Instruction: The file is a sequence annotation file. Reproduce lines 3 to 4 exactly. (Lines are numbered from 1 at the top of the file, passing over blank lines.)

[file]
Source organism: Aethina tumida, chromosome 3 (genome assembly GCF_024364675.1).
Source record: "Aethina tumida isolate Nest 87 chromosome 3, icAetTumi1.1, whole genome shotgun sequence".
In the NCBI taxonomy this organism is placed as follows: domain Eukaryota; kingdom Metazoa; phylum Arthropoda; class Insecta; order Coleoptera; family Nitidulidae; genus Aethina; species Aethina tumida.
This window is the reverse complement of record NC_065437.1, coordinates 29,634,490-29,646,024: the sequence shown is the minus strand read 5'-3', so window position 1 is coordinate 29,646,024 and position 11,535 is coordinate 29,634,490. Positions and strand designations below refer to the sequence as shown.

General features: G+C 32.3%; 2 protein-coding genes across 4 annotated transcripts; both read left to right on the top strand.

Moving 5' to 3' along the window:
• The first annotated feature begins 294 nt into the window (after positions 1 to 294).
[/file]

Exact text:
In the NCBI taxonomy this organism is placed as follows: domain Eukaryota; kingdom Metazoa; phylum Arthropoda; class Insecta; order Coleoptera; family Nitidulidae; genus Aethina; species Aethina tumida.
This window is the reverse complement of record NC_065437.1, coordinates 29,634,490-29,646,024: the sequence shown is the minus strand read 5'-3', so window position 1 is coordinate 29,646,024 and position 11,535 is coordinate 29,634,490. Positions and strand designations below refer to the sequence as shown.